Opinion

OPINION | Defining the real purpose of marriage

by Joseph Backholm

This month, the U.S. Supreme Court is expected to issue a ruling on the Constitutionality of the Defense of Marriage Act as well as California’s Proposition 8, which defined marriage as a relationship between a man and a woman in their state constitution.

This means that even if you aren’t in one of the states that have been debating marriage in their legislature this year, you will be part of additional conversations about marriage.

As we begin the long process of reeducating the culture on why the definition of marriage matters, we’ll have to first make that case regarding the purpose of marriage.  Is the purpose of marriage to affirm the love and commitment two people claim to share, or is it more than that?

The following is a description of the purpose of marriage that was written by Joseph Story, who was an associate justice of the U.S. Supreme Court when his article on “Natural Law” appeared in the Encyclopedia Americana in 1836.

Marriage is an institution which may properly be deemed to arise from the law of nature. It promotes the private comfort of both parties, and especially of the female sex. It tends to the procreation of the greatest number of healthy citizens, and to their property maintenance and education.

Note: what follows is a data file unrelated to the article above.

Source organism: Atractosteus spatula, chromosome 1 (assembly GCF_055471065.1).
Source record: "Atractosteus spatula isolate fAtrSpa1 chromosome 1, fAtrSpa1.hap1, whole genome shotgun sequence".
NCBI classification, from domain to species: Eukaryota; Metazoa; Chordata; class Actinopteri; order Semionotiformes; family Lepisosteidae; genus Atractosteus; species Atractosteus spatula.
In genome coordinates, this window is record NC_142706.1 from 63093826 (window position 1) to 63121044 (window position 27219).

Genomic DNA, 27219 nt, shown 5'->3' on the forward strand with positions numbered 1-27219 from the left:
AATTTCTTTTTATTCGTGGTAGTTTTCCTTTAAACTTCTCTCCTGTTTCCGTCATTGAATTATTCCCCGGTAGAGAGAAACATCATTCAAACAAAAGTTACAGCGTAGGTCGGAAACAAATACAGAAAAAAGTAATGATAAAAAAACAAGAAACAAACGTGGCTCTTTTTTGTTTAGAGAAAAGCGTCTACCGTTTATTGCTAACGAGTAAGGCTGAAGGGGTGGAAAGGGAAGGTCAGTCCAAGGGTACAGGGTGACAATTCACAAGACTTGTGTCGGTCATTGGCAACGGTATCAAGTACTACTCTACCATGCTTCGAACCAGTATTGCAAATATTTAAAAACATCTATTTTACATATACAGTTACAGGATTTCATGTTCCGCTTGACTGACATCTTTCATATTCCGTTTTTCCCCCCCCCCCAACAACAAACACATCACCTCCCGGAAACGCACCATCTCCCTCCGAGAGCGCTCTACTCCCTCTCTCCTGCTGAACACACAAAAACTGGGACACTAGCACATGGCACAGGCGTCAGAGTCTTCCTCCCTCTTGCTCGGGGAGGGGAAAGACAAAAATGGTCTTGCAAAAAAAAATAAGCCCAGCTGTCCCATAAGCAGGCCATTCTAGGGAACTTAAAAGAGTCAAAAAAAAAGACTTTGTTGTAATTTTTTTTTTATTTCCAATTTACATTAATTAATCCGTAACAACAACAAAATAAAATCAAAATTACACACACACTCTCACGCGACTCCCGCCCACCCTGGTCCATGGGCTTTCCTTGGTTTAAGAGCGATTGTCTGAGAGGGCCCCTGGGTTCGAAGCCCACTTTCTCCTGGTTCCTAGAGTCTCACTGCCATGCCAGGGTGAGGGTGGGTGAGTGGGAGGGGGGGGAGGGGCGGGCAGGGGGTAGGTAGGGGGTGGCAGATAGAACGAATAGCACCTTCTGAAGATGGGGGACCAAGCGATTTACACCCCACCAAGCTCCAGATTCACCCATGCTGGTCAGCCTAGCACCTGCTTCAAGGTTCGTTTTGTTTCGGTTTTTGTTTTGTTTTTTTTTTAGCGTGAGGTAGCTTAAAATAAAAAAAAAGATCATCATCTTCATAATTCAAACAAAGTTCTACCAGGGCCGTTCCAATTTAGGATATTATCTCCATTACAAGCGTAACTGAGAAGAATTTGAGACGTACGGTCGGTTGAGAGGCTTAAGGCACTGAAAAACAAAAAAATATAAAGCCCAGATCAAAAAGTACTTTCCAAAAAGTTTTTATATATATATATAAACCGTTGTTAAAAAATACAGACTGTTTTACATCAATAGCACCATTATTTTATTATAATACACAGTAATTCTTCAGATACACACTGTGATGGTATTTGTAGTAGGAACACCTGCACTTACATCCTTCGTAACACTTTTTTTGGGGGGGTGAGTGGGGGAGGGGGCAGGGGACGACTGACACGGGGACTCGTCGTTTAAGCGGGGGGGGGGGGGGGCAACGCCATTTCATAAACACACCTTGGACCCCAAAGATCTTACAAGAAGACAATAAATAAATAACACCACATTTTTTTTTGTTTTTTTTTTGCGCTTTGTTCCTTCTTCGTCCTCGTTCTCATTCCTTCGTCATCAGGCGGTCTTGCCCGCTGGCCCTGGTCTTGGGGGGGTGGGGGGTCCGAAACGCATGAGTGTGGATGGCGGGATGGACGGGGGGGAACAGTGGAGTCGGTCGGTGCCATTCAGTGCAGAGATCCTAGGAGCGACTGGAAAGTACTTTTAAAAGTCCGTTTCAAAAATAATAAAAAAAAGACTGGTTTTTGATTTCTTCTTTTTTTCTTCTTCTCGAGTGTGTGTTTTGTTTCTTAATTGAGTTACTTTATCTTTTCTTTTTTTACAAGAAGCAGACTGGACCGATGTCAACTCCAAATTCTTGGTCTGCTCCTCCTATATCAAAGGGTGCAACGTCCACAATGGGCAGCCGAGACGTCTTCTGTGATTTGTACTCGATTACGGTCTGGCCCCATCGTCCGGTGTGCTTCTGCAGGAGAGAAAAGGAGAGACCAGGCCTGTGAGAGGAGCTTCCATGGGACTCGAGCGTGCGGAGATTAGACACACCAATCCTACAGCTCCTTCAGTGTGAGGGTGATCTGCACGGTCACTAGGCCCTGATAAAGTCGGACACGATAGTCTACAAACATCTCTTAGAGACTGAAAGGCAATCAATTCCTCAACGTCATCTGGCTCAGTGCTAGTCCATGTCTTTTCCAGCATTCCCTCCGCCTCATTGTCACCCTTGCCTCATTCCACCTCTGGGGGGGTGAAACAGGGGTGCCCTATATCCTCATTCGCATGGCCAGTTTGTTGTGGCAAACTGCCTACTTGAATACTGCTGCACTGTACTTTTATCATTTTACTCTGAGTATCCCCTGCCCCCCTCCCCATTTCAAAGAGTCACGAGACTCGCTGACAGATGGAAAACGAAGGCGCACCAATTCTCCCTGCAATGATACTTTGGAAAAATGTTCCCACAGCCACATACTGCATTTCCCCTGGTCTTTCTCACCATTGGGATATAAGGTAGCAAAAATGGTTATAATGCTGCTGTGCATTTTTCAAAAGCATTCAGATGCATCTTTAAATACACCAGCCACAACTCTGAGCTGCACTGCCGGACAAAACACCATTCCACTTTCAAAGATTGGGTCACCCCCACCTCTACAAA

It secures the peace of society, by cutting off a great source of contention, by assigning to one man the exclusive right to one woman.  It promotes the cause of sound morals, by cultivating domestic affections and virtues.  It distributes the whole of society into families, and creates a permanent union of interests, and a mutual guardianship of the same.

It binds children by indissoluble ties, and adds new securities to the good order of society, by connecting the happiness of the whole family with the good behavior of all.  It furnishes additional motives for honest industry and economy in private life, and for a deeper love of the country of our birth.

When we first answer the questions about why marriage exists at all, the follow-up question about how it should be defined becomes much easier to answer.

If the purpose of marriage is simply to recognize the emotional connections of adults and provide a bundle of legal conveniences, marriage that involves relatives, multiple spouses, or people of the same gender makes some sense.

If we agree with Justice Story that marriage has a more specific purpose then a more specific definition will follow.

Hopefully Justice Story’s description of marriage helps you and your family develop an appreciation for what marriage, properly understood, accomplishes.  And hopefully, at the end of this month, we will discover that Justice Story’s clarity on this issue still exists on the U.S. Supreme Court.

Joseph Backholm is the director of the Family Policy Institute of Washington.

 

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